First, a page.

Writers: Creighton Rothenberger, Katrin Benedikt, Sylvester Stallone
Stars: Sylvester Stallone, Jason Statham, Wesley Snipes, Mel Gibson
Release date: August 14th, 2014
Running time: 126 minutes
Best part: Snipes and Banderas.
Worst part: The dodgy CGI.
Anyone remember the hospital scene from The Dark Knight? In particular, the part where The Joker mashes on a detonator to set off a firestorm of explosions? Now, do me a favour: picture that scene, then apply it to the Expendables franchise. Over the course of three movies, the directors, actors, and ‘writers’ involved have done little more than mash on detonators and watch studio-approved pyrotechnics light up the sky. Here, our pathos-driven Expendables come out all guns blazing for one last hurrah. The Expendables 3 is, at the very least, an efficient and amusing way to waste two hours.
Sylvester Stallone at his baddest!
Nowadays, action flicks – leaning on extreme expectations from young, middle-aged, and old cinema-goers alike – are continually shot down by harsh critical backlash. Despite making piles of money higher than Scarface’s cocaine mountain, this series is seen as being the nadir of blockbuster filmmaking. More so, its cast members are laughed at for drifting through an extreme aura of denial. However, thanks to cinema heavyweight Sylvester Stallone’s influence, there’s something just so intriguing about these movies! This time around, Stallone and co. delivered a gargantuan marketing campaign. Willing to roll tanks through the Cannes Film Festival, this cast and crew lap up the attention they so desperately crave. Obviously, The Expendables 3 is not looking to be a straight-laced meta-narrative about the perils of getting older. Here, Stallone’s army is simply having a grand ol’ time in the spotlight. The plot, such as it is, revolves around the aforementioned team losing members left and right. Breaking original Expendable Doctor Death (Wesley Snipes) out of a fortified prison locomotive, Barney Ross (Stallone), Lee Christmas (Jason Statham), Gunnar Jensen (Dolph Lundgren), and Toll Road (Randy Couture) meet up with Hail Caesar (Terry Crews) to track down more bad guys and send them to hell! Unsurprisingly, their Somalia mission goes horribly wrong when arms dealer/former Expendable Conrad Stonebanks (Mel Gibson) severely harms one of our muscle-and-wrinkle-bound heroes.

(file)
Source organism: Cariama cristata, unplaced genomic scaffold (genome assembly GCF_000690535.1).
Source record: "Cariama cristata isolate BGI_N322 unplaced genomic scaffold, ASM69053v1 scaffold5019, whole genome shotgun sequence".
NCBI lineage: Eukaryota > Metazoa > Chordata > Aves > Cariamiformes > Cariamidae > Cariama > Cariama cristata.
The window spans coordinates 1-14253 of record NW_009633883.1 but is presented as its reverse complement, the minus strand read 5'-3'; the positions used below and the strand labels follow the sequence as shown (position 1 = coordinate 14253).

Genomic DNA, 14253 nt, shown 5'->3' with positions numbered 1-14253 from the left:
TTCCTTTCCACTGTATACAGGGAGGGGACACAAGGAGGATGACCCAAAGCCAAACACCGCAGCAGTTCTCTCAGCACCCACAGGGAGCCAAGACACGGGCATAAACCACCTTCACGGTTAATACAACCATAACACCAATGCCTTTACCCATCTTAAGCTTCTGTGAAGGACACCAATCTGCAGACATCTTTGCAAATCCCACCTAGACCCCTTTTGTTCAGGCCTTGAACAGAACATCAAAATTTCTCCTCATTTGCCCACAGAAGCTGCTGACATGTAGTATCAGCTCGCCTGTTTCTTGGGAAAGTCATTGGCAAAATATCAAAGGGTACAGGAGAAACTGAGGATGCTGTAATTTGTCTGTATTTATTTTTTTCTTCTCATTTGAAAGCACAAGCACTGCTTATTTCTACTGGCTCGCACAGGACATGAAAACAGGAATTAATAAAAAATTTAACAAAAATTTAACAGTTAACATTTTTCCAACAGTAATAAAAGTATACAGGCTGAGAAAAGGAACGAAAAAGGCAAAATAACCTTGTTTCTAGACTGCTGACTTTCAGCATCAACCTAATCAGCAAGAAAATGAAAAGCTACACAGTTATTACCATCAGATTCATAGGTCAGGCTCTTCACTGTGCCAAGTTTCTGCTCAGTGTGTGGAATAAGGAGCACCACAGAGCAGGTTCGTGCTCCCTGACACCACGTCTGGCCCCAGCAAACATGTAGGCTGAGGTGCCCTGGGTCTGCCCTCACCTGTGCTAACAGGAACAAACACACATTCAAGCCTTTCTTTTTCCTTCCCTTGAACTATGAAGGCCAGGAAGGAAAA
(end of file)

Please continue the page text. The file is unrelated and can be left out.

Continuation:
Jason Statham and Wesley Snipes’ friendship on a…knife’s edge.
Obviously, this series has suffered its fair share of hits and misses. The 2010 original, thanks to cheap CGI and a diminutive scope, tripped over its own intriguing premise. However, 2012’s sequel delivered several testosterone-driven set pieces and ‘f*ck yeah!’ moments. Thankfully, The Expendables 3 defies the odds whilst sticking to its guns…and knives…and colostomy bags. Running its premise ragged, this instalment could, and should, follow its poster’s advice and establish itself as that “one last ride”. Upping the stakes and scale immediately, this sequel displays more signs of life than our ageing screen icons. It delivers everything you’d expect: train/helicopter chases, car chases, knife fights, shootouts, explosions, funny lines, emotionally gripping twists, and more deaths than The Wild Bunch… and that’s all within the first 20 minutes! The opening set pieces, developing a consistent tone, launch this sequel into overdrive. Sadly, Stallone takes everything a little too much to heart. Firing his near-retiree buddies, Stallone’s roided-out stature goes looking for fresh meat. Sadly, despite mercenary turned recruiter Bonaparte(Kelsey Grammer)’s sage advice, the middle third stalls an otherwise promising actioner. Stripping away its nostalgic glow, the youngsters – rounded out by hacker Thorn (Glen Powell), Vegas bouncer Luna (Ronda Rousey), ex-Marine John Smilee (Kellan Lutz), and weapons specialist Mars (Victor Ortiz) – lack their elders’ overt charisma. Adding zero gravitas to the conventional narrative, the middle third is salvaged only by zany badasses Trench (Arnold Schwarzenegger) and Galgo (Antonio Banderas). In addition, the original members transition from vicious warriors into jealous buffoons.